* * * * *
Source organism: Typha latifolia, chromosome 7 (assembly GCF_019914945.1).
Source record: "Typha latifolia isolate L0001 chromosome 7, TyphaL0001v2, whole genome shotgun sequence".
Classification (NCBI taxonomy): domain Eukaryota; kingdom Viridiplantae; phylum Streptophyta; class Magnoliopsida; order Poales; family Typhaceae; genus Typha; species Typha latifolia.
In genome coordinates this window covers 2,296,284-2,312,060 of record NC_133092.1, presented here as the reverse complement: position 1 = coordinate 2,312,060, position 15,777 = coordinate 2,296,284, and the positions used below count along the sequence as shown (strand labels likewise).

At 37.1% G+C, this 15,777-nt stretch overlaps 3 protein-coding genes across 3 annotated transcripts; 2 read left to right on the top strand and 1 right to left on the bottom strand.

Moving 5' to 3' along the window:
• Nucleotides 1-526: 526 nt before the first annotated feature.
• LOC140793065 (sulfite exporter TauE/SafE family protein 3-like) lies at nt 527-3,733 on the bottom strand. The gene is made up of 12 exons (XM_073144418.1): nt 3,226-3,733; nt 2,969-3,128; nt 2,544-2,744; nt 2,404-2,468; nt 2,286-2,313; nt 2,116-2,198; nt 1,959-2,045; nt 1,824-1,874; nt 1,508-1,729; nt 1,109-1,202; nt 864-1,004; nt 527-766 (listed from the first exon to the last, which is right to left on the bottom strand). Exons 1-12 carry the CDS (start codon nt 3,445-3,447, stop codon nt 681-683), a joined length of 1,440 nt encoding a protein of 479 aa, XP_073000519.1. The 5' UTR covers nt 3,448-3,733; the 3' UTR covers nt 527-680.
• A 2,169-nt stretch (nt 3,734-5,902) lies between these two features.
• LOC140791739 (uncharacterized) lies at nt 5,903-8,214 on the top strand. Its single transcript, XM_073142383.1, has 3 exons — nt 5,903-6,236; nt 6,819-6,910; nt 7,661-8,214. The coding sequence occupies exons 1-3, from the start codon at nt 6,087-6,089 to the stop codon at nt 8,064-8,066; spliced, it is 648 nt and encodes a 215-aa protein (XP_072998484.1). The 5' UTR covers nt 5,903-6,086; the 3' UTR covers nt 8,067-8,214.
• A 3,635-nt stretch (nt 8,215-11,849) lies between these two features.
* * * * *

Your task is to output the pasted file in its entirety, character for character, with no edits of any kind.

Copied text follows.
Source organism: Typha latifolia, chromosome 7 (assembly GCF_019914945.1).
Source record: "Typha latifolia isolate L0001 chromosome 7, TyphaL0001v2, whole genome shotgun sequence".
Classification (NCBI taxonomy): domain Eukaryota; kingdom Viridiplantae; phylum Streptophyta; class Magnoliopsida; order Poales; family Typhaceae; genus Typha; species Typha latifolia.
In genome coordinates this window covers 2,296,284-2,312,060 of record NC_133092.1, presented here as the reverse complement: position 1 = coordinate 2,312,060, position 15,777 = coordinate 2,296,284, and the positions used below count along the sequence as shown (strand labels likewise).

At 37.1% G+C, this 15,777-nt stretch overlaps 3 protein-coding genes across 3 annotated transcripts; 2 read left to right on the top strand and 1 right to left on the bottom strand.

Moving 5' to 3' along the window:
• Nucleotides 1-526: 526 nt before the first annotated feature.
• LOC140793065 (sulfite exporter TauE/SafE family protein 3-like) lies at nt 527-3,733 on the bottom strand. The gene is made up of 12 exons (XM_073144418.1): nt 3,226-3,733; nt 2,969-3,128; nt 2,544-2,744; nt 2,404-2,468; nt 2,286-2,313; nt 2,116-2,198; nt 1,959-2,045; nt 1,824-1,874; nt 1,508-1,729; nt 1,109-1,202; nt 864-1,004; nt 527-766 (listed from the first exon to the last, which is right to left on the bottom strand). Exons 1-12 carry the CDS (start codon nt 3,445-3,447, stop codon nt 681-683), a joined length of 1,440 nt encoding a protein of 479 aa, XP_073000519.1. The 5' UTR covers nt 3,448-3,733; the 3' UTR covers nt 527-680.
• A 2,169-nt stretch (nt 3,734-5,902) lies between these two features.
• LOC140791739 (uncharacterized) lies at nt 5,903-8,214 on the top strand. Its single transcript, XM_073142383.1, has 3 exons — nt 5,903-6,236; nt 6,819-6,910; nt 7,661-8,214. The coding sequence occupies exons 1-3, from the start codon at nt 6,087-6,089 to the stop codon at nt 8,064-8,066; spliced, it is 648 nt and encodes a 215-aa protein (XP_072998484.1). The 5' UTR covers nt 5,903-6,086; the 3' UTR covers nt 8,067-8,214.
• A 3,635-nt stretch (nt 8,215-11,849) lies between these two features.